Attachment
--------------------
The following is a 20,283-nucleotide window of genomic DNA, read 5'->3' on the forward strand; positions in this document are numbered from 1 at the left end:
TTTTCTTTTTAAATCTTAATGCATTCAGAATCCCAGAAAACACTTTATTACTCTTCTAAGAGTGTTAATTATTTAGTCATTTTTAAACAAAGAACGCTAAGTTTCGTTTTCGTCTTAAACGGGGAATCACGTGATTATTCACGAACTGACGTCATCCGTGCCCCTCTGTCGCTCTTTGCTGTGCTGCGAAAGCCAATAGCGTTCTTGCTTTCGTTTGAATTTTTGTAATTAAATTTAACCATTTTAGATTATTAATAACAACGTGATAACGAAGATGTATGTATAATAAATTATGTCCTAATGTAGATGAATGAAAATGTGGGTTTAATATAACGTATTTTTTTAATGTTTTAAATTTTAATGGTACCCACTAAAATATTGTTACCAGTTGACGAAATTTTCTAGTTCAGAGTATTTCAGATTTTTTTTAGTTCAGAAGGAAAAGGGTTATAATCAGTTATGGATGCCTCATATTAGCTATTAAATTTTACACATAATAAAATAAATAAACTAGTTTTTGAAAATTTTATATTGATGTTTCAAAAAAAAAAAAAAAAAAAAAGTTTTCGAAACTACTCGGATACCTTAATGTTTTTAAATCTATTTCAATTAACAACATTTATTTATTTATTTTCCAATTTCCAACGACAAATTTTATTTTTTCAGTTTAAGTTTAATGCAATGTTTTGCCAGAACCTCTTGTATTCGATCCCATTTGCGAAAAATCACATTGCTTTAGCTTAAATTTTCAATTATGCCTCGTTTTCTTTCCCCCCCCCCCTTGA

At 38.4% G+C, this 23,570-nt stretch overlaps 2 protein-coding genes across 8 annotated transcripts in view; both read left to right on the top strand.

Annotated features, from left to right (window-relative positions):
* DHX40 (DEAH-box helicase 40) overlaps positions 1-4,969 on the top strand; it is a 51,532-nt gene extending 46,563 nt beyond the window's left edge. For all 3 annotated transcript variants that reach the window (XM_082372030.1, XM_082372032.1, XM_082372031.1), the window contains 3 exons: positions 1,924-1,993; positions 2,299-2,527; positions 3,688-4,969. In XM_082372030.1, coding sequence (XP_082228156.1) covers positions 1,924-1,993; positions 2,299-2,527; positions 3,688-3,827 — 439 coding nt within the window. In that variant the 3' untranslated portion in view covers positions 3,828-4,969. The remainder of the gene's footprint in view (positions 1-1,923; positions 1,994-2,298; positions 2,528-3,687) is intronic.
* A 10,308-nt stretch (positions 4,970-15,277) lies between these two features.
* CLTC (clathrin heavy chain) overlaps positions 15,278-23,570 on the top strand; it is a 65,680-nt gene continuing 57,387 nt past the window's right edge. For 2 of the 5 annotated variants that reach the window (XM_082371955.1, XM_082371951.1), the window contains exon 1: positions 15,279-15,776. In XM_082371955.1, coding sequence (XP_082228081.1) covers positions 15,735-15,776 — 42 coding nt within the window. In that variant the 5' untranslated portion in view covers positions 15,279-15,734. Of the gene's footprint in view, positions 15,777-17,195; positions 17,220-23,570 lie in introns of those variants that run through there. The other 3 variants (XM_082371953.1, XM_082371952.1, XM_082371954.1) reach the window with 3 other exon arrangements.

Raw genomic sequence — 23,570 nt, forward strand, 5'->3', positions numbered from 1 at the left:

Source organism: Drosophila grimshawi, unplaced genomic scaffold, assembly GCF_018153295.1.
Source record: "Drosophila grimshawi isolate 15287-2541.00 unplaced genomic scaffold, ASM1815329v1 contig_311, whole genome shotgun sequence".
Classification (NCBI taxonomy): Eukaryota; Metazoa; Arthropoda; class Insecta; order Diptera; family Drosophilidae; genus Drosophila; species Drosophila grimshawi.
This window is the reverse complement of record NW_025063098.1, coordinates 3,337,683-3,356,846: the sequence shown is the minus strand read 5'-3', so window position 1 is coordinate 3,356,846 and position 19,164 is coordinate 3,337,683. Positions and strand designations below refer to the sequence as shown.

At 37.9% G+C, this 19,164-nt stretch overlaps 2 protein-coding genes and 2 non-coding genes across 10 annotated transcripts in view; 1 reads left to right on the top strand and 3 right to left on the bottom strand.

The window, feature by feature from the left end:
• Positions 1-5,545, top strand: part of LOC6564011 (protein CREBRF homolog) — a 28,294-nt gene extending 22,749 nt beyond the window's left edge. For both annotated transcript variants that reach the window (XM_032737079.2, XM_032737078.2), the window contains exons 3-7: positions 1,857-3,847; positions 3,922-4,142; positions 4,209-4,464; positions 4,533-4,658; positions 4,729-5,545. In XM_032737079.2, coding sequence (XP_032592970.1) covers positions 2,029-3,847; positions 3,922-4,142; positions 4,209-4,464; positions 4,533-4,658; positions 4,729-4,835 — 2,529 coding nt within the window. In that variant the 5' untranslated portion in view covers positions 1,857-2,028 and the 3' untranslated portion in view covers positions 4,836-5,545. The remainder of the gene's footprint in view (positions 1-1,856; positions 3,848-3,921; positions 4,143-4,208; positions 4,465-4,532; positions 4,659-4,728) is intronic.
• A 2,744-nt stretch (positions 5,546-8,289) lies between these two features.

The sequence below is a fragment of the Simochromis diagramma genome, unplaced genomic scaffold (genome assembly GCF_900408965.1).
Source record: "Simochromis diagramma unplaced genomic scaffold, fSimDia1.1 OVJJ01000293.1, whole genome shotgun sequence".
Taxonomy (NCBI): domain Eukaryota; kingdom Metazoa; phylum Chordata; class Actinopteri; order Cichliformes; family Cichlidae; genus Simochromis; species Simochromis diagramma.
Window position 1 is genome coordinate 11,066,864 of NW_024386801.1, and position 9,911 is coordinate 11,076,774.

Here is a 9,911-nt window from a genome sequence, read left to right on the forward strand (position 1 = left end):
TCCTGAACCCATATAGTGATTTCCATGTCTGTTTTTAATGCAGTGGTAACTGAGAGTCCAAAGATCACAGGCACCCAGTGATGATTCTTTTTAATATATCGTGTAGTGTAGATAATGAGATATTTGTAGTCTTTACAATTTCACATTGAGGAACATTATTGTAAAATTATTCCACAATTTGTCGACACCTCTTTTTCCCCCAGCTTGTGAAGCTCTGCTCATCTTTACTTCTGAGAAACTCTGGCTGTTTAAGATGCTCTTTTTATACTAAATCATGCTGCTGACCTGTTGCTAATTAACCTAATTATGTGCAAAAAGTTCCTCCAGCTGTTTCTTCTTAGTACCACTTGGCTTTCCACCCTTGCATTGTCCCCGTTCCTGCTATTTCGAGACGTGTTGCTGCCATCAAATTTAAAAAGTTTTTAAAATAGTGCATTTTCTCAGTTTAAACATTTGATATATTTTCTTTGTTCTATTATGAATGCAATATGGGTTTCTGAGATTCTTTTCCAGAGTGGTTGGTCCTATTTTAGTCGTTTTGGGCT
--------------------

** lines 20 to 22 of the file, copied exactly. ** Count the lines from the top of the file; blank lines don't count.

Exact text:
Window position 1 is genome coordinate 11,066,864 of NW_024386801.1, and position 9,911 is coordinate 11,076,774.

Here is a 9,911-nt window from a genome sequence, read left to right on the forward strand (position 1 = left end):
TCCTGAACCCATATAGTGATTTCCATGTCTGTTTTTAATGCAGTGGTAACTGAGAGTCCAAAGATCACAGGCACCCAGTGATGATTCTTTTTAATATATCGTGTAGTGTAGATAATGAGATATTTGTAGTCTTTACAATTTCACATTGAGGAACATTATTGTAAAATTATTCCACAATTTGTCGACACCTCTTTTTCCCCCAGCTTGTGAAGCTCTGCTCATCTTTACTTCTGAGAAACTCTGGCTGTTTAAGATGCTCTTTTTATACTAAATCATGCTGCTGACCTGTTGCTAATTAACCTAATTATGTGCAAAAAGTTCCTCCAGCTGTTTCTTCTTAGTACCACTTGGCTTTCCACCCTTGCATTGTCCCCGTTCCTGCTATTTCGAGACGTGTTGCTGCCATCAAATTTAAAAAGTTTTTAAAATAGTGCATTTTCTCAGTTTAAACATTTGATATATTTTCTTTGTTCTATTATGAATGCAATATGGGTTTCTGAGATTCTTTTCCAGAGTGGTTGGTCCTATTTTAGTCGTTTTGGGCT